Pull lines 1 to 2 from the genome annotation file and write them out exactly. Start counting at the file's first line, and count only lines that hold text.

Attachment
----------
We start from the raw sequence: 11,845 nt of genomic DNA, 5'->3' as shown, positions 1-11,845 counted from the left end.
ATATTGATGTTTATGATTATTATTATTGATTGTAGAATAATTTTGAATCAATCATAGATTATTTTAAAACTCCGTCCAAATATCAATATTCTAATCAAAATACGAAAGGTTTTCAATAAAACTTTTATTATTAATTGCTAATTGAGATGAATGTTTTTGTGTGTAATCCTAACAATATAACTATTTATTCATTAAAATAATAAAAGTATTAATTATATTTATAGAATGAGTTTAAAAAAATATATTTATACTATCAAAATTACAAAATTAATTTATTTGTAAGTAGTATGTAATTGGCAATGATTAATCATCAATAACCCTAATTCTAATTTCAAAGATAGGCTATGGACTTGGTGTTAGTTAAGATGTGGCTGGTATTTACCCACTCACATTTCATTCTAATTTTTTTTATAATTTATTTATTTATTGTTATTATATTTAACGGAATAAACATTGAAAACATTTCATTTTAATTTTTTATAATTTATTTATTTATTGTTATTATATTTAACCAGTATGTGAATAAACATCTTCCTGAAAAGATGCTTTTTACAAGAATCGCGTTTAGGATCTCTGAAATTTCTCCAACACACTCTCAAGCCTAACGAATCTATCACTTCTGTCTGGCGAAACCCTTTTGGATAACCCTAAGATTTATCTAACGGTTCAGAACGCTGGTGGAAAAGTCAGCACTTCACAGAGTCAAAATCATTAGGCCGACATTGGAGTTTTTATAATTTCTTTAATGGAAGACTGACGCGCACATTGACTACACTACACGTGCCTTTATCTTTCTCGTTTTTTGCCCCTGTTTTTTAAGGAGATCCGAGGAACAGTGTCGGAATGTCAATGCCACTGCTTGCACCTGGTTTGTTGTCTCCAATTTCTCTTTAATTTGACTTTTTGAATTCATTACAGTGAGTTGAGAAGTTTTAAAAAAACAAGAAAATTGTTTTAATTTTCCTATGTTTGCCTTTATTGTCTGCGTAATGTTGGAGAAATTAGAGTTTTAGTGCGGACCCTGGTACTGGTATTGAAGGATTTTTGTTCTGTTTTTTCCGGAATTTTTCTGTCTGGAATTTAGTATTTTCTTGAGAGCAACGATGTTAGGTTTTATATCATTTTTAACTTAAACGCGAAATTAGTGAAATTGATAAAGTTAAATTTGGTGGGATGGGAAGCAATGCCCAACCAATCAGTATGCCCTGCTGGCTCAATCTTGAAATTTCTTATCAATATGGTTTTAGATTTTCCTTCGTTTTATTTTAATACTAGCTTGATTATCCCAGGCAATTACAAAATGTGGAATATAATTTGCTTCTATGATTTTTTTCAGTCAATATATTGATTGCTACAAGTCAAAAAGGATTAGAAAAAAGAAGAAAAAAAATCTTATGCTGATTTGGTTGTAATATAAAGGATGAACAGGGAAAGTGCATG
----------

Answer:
We start from the raw sequence: 11,845 nt of genomic DNA, 5'->3' as shown, positions 1-11,845 counted from the left end.
ATATTGATGTTTATGATTATTATTATTGATTGTAGAATAATTTTGAATCAATCATAGATTATTTTAAAACTCCGTCCAAATATCAATATTCTAATCAAAATACGAAAGGTTTTCAATAAAACTTTTATTATTAATTGCTAATTGAGATGAATGTTTTTGTGTGTAATCCTAACAATATAACTATTTATTCATTAAAATAATAAAAGTATTAATTATATTTATAGAATGAGTTTAAAAAAATATATTTATACTATCAAAATTACAAAATTAATTTATTTGTAAGTAGTATGTAATTGGCAATGATTAATCATCAATAACCCTAATTCTAATTTCAAAGATAGGCTATGGACTTGGTGTTAGTTAAGATGTGGCTGGTATTTACCCACTCACATTTCATTCTAATTTTTTTTATAATTTATTTATTTATTGTTATTATATTTAACGGAATAAACATTGAAAACATTTCATTTTAATTTTTTATAATTTATTTATTTATTGTTATTATATTTAACCAGTATGTGAATAAACATCTTCCTGAAAAGATGCTTTTTACAAGAATCGCGTTTAGGATCTCTGAAATTTCTCCAACACACTCTCAAGCCTAACGAATCTATCACTTCTGTCTGGCGAAACCCTTTTGGATAACCCTAAGATTTATCTAACGGTTCAGAACGCTGGTGGAAAAGTCAGCACTTCACAGAGTCAAAATCATTAGGCCGACATTGGAGTTTTTATAATTTCTTTAATGGAAGACTGACGCGCACATTGACTACACTACACGTGCCTTTATCTTTCTCGTTTTTTGCCCCTGTTTTTTAAGGAGATCCGAGGAACAGTGTCGGAATGTCAATGCCACTGCTTGCACCTGGTTTGTTGTCTCCAATTTCTCTTTAATTTGACTTTTTGAATTCATTACAGTGAGTTGAGAAGTTTTAAAAAAACAAGAAAATTGTTTTAATTTTCCTATGTTTGCCTTTATTGTCTGCGTAATGTTGGAGAAATTAGAGTTTTAGTGCGGACCCTGGTACTGGTATTGAAGGATTTTTGTTCTGTTTTTTCCGGAATTTTTCTGTCTGGAATTTAGTATTTTCTTGAGAGCAACGATGTTAGGTTTTATATCATTTTTAACTTAAACGCGAAATTAGTGAAATTGATAAAGTTAAATTTGGTGGGATGGGAAGCAATGCCCAACCAATCAGTATGCCCTGCTGGCTCAATCTTGAAATTTCTTATCAATATGGTTTTAGATTTTCCTTCGTTTTATTTTAATACTAGCTTGATTATCCCAGGCAATTACAAAATGTGGAATATAATTTGCTTCTATGATTTTTTTCAGTCAATATATTGATTGCTACAAGTCAAAAAGGATTAGAAAAAAGAAGAAAAAAAATCTTATGCTGATTTGGTTGTAATATAAAGGATGAACAGGGAAAGTGCATG